leather pumps. "Good morning, Miss Cook," I said in the voice of a third grader as I climbed into Jocelyn's car. (This was our daily ritual.) She responded with a childlike "Good morning, Miss Lassiter," a smoldering cigarette dangling from her ruby lips. Then she added, in her adult voice, "You don't figure on walking eleven blocks in those heels, do you, hon?" I hadn't thought about potential foot pain. When we got to school, I changed into a pair of flats I kept in the classroom closet.
Jocelyn and I were the only teachers planning to take their students on a field trip that autumn day. We were joined by six additional adults (three for each class). The parents of every student had signed a consent slip, and the kids, of course, relished any excuse to take a break from book reports and science projects.
At eleven thirty, we gathered in front of the school building. The weather couldn't have been more ideal: sunshine, warm breeze, not a cloud in the clear, pale blue sky. After breaking into small groups (four students and one adult), we held hands while briskly strolling down one block after the next. Clusters of Texans excitedly moved alongside us, behind us, in front of us. In the distance, I could see a sizeable crowd gathering. "Hold hands tightly," I reminded the kids.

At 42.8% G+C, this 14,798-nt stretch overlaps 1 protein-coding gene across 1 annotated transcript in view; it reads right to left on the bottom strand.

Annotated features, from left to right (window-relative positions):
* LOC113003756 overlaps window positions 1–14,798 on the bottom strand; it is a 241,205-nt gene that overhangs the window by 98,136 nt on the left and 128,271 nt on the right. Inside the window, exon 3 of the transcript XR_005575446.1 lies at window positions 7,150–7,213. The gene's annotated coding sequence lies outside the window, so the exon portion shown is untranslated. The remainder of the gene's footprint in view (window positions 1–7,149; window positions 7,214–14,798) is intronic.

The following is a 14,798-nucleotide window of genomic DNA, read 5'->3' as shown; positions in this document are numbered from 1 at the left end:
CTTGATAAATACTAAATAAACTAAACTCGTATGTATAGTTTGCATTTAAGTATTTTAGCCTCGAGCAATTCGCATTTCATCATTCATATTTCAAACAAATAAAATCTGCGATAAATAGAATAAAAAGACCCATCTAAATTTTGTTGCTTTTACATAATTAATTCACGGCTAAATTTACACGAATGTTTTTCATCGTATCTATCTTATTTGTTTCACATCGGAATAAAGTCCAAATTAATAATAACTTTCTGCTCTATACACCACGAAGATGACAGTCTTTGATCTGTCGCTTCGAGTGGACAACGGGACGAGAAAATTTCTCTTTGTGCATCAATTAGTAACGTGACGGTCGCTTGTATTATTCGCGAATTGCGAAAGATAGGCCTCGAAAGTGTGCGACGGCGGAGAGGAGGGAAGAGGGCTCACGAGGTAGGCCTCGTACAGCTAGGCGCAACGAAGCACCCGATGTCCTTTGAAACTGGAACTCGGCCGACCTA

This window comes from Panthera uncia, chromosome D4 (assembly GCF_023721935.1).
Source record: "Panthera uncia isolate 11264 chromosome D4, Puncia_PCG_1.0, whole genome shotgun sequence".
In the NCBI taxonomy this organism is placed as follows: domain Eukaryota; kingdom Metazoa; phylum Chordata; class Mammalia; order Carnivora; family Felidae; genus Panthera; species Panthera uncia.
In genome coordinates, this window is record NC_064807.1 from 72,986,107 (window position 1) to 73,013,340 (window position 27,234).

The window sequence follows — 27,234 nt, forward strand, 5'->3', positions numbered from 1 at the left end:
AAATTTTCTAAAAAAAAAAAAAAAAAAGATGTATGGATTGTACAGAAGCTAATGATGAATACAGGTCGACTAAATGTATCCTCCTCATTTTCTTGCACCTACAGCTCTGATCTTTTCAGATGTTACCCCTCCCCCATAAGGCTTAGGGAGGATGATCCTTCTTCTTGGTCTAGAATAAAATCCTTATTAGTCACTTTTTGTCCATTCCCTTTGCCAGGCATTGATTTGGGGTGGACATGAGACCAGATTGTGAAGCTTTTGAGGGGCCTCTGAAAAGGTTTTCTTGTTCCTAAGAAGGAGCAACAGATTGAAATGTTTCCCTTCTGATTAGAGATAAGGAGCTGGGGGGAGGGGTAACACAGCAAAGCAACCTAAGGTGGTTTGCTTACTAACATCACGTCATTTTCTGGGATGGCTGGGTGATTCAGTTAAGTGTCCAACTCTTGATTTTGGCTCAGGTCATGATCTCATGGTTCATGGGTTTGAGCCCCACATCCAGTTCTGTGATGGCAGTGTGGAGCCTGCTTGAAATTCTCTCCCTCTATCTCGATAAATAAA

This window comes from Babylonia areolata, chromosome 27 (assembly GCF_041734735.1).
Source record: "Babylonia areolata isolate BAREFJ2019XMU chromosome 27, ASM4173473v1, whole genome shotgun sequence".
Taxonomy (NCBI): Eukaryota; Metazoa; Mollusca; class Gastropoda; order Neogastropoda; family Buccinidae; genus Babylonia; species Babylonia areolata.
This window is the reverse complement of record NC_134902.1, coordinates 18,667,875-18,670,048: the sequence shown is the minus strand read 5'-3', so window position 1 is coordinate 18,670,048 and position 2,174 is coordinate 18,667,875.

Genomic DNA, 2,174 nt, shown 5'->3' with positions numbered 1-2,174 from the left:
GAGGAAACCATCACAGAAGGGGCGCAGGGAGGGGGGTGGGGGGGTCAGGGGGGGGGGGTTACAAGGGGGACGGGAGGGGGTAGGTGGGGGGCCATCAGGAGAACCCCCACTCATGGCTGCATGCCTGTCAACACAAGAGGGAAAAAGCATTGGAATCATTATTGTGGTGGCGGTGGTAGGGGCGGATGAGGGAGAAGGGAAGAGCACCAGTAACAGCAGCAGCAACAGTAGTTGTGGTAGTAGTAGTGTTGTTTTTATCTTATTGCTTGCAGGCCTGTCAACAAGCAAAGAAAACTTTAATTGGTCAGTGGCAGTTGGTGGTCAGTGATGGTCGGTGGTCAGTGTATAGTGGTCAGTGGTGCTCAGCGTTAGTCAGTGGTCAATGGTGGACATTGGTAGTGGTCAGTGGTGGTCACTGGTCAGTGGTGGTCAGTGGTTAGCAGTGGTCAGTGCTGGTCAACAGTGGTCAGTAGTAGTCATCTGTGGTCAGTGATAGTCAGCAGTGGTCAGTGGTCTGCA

We were getting close to Dealey Plaza; that's when the adrenaline started to pump. By the time we arrived, hundreds had lined up along Elm Street, many carrying cameras, some with babies in their arms. Jocelyn and I parked our groups under a large tree where we would have a clear view of the President of the United States as his car passed by.